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    Immanuel Kant referred to his first Critique as effecting a Copernican revolution in philosophy, reversing the understanding of the conceptual structure of thinking relative to the knower and the known. Hume never wrote of his own work in any such way, but he initiated a type of “Copernican revolution” of his own, one that reversed the order of thinking about ethics and religion. One of the major effects of Hume’s philosophical writings was to naturalize the study of religion. See Sterling P. Lamprecht, “Naturalism and Religion,” in Naturalism and the Human Spirit,ed. Yervant H. Krikorian (New York: Columbia University Press, 1944), 18, for a discussion of naturalism and religion. Lamprecht defines naturalism as: “a philosophical position, empirical in method, that regards everything that exists or occurs to be conditioned in its existence or occurrence by causal factors within one all-encompassing system of nature, however ‘spiritual’ or purposeful or rational some of these things and events may be in their functions and values prove to be.” Such a definition would apply to Hume and Gibbon.Google Scholar
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    Pocock, “Superstition and Enthusiasm in Gibbon’s History of Religion,” 89, says: “[w]hat occurs in chapter 28 is purely Humean: the greatest recorded example of that flux and reflux of polytheism and monotheism, superstition and enthusiasm, which Gibbon’s master—for such Hume was in a number of ways—had declared inherent in the Natural History of Religion.” Google Scholar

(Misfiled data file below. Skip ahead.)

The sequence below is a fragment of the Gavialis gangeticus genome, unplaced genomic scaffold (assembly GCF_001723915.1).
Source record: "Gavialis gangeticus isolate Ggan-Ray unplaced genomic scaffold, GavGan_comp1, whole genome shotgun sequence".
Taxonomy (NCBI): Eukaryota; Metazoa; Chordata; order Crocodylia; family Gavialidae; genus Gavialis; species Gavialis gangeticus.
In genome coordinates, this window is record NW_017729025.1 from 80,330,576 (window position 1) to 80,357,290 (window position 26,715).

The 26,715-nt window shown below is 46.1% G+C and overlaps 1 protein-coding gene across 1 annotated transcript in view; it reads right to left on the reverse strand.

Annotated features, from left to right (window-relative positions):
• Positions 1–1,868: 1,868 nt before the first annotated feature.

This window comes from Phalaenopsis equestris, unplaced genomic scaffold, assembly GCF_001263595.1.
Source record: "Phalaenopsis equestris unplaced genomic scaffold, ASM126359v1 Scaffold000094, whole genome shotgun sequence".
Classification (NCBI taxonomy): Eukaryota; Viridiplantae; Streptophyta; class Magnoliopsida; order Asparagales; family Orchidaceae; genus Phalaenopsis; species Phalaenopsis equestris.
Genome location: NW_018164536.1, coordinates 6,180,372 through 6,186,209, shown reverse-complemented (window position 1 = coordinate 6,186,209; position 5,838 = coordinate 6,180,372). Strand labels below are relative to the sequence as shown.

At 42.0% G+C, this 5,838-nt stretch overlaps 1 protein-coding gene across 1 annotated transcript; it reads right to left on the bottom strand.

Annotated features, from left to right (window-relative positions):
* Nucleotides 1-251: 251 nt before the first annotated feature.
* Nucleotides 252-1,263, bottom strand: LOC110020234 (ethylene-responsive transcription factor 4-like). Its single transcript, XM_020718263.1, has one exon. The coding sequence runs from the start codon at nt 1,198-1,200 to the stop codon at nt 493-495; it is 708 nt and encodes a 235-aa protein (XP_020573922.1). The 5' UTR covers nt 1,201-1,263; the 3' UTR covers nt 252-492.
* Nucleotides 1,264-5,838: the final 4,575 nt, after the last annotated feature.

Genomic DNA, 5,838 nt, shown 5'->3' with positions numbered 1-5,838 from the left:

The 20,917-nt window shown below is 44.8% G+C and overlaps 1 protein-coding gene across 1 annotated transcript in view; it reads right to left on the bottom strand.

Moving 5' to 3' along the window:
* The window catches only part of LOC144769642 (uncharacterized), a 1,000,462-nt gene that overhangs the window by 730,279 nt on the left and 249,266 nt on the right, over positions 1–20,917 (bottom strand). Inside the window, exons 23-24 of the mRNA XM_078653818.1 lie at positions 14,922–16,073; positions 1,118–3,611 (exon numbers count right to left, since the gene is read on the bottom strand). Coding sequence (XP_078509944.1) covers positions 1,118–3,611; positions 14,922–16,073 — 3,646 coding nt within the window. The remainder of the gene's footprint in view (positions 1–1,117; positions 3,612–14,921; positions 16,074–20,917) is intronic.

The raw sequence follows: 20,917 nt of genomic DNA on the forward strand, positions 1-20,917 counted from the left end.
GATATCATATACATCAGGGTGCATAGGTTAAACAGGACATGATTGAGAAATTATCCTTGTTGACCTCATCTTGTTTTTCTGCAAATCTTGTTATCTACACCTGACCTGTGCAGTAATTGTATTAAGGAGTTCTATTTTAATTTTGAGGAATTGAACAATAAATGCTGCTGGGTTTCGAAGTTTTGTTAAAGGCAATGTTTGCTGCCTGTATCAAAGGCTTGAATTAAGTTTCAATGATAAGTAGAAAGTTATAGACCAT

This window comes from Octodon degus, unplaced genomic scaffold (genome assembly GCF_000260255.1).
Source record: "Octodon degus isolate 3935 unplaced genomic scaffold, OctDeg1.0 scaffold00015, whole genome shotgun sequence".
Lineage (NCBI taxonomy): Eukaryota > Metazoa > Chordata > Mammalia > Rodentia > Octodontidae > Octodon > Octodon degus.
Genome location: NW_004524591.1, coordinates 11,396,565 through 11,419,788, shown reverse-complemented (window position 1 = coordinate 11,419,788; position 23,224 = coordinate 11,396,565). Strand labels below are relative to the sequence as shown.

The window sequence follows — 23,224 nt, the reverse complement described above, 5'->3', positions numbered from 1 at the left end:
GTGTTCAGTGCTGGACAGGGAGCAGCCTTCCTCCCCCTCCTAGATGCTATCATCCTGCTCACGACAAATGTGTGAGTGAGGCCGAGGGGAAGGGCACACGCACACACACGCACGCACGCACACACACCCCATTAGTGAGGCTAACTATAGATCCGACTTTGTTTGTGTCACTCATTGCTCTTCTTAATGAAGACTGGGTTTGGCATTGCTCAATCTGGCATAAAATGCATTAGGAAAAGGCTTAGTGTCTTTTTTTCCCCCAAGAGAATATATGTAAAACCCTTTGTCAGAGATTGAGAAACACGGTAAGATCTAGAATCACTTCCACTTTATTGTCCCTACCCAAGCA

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    what is the difference?’ you will ask me, ‘for if A is like B, B is like A.’ I am aware of it; but what I mean is, that the gods did not derive the pattern of their form from men; since the gods have always existed, and were never born—that is, if they are to be eternal; whereas men were born; therefore the human form existed before mankind, and it was the form of the immortal gods. We ought not to say that the gods have human form, but that our form is divine.” Cicero, De Natura Deorum,trans. H. Rackham, (Cambridge, MA: Harvard University Press, 1933), 87–89.Google Scholar
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    Stromberg, Religious Liberalism in Eighteenth-Century England,13–14. Caution here, however, should be noted in characterizing enthusiasts as enemies of religious tradition or authority. See Conal Condren, “Radicals, Conservatives and Moderates in Early Modern Political Thought: A Case of Sandwich Islands Syndrome?”, History of Political Thought 10, no. 3 (autumn 1989): 536. “Battles in political religious discourse begin to look like fights not between radicals and conservatives, but between claimants to the mantle of authentic conservation; the rhetorical goal is to be recognized as custodian of legitimate tradition.” This raises the question as to whether eighteenth-century critics of religious enthusiasts such as Hume and Gibbon were sufficiently historically appreciative of the spiritual yearnings of the “enthusiasts” (ancient or modem) or simply condemning what they saw as an excess emotion.Google Scholar